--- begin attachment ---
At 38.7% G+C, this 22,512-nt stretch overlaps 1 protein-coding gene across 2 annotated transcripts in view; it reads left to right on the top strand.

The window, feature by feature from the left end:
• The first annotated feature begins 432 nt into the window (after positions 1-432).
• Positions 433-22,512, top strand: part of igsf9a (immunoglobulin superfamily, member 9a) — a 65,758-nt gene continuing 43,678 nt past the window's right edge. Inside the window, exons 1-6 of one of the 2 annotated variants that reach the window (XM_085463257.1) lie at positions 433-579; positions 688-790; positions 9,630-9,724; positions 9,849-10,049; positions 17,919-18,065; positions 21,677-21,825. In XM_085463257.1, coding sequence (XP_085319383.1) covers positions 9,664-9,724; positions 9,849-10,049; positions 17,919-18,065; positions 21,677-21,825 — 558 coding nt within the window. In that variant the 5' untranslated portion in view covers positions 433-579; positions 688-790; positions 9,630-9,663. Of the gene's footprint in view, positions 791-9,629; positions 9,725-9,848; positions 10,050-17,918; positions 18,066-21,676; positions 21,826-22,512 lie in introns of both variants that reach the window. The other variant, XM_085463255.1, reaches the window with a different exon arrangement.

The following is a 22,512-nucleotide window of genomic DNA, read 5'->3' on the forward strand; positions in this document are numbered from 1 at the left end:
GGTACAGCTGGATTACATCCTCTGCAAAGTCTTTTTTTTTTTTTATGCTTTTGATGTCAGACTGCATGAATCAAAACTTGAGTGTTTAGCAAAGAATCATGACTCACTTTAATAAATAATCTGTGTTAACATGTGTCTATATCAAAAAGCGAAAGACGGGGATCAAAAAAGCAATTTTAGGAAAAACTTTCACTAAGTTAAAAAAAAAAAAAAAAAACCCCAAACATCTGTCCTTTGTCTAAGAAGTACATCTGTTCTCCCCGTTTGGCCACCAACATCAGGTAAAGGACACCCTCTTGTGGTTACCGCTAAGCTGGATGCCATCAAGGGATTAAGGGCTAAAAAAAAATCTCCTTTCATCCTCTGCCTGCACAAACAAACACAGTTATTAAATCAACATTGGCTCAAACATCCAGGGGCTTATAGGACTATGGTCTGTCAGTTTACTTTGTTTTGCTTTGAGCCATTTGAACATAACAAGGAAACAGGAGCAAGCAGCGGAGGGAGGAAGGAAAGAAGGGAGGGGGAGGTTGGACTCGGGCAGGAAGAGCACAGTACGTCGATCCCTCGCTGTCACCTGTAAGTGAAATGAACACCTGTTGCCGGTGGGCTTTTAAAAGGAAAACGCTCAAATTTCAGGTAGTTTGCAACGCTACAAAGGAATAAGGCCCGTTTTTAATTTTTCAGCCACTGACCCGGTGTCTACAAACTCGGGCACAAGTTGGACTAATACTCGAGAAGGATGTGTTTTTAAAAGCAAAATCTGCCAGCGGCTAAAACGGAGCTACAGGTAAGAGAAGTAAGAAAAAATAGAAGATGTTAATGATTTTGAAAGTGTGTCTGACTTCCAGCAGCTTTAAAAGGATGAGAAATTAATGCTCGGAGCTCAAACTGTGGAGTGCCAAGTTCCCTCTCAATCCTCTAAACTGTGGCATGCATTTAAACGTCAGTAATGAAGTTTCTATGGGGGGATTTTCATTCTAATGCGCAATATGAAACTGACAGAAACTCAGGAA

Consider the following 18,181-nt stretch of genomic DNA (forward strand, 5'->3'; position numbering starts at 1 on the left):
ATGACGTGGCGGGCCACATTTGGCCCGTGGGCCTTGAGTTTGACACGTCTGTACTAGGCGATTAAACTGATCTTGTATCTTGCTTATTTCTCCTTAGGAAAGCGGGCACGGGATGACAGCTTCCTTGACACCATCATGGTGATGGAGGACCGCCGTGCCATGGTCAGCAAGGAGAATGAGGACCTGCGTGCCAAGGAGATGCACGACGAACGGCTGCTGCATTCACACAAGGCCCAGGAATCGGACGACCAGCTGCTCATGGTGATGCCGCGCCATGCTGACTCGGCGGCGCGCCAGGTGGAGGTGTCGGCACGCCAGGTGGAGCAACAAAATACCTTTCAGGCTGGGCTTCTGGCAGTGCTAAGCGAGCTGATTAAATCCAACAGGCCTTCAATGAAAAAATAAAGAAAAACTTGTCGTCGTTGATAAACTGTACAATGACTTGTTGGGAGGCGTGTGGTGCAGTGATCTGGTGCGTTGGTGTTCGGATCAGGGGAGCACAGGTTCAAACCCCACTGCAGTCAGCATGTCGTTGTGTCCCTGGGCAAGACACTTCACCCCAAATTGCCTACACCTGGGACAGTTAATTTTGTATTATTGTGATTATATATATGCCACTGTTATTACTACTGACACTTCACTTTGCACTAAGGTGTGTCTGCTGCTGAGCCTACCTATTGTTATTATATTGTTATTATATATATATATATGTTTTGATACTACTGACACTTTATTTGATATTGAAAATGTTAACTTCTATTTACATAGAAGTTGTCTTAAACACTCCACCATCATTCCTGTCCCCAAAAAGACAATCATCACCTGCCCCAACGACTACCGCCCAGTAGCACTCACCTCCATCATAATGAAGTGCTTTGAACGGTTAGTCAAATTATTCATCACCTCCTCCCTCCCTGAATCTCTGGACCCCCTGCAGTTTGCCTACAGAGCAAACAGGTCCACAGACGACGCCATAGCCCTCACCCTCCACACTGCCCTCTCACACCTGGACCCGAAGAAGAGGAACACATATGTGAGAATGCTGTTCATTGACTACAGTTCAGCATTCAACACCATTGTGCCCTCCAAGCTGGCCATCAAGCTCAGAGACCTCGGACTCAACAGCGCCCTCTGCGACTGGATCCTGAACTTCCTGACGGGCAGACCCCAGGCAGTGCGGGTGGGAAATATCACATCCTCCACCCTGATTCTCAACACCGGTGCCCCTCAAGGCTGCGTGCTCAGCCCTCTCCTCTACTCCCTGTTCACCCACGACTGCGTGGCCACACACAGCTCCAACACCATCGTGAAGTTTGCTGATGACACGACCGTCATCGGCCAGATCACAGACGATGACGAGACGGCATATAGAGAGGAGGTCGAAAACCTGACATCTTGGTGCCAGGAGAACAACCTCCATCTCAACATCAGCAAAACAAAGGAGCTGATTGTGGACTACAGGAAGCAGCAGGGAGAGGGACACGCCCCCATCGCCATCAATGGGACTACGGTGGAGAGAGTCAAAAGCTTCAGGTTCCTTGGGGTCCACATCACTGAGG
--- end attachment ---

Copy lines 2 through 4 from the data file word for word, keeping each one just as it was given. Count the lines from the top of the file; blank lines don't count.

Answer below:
The window, feature by feature from the left end:
• The first annotated feature begins 432 nt into the window (after positions 1-432).
• Positions 433-22,512, top strand: part of igsf9a (immunoglobulin superfamily, member 9a) — a 65,758-nt gene continuing 43,678 nt past the window's right edge. Inside the window, exons 1-6 of one of the 2 annotated variants that reach the window (XM_085463257.1) lie at positions 433-579; positions 688-790; positions 9,630-9,724; positions 9,849-10,049; positions 17,919-18,065; positions 21,677-21,825. In XM_085463257.1, coding sequence (XP_085319383.1) covers positions 9,664-9,724; positions 9,849-10,049; positions 17,919-18,065; positions 21,677-21,825 — 558 coding nt within the window. In that variant the 5' untranslated portion in view covers positions 433-579; positions 688-790; positions 9,630-9,663. Of the gene's footprint in view, positions 791-9,629; positions 9,725-9,848; positions 10,050-17,918; positions 18,066-21,676; positions 21,826-22,512 lie in introns of both variants that reach the window. The other variant, XM_085463255.1, reaches the window with a different exon arrangement.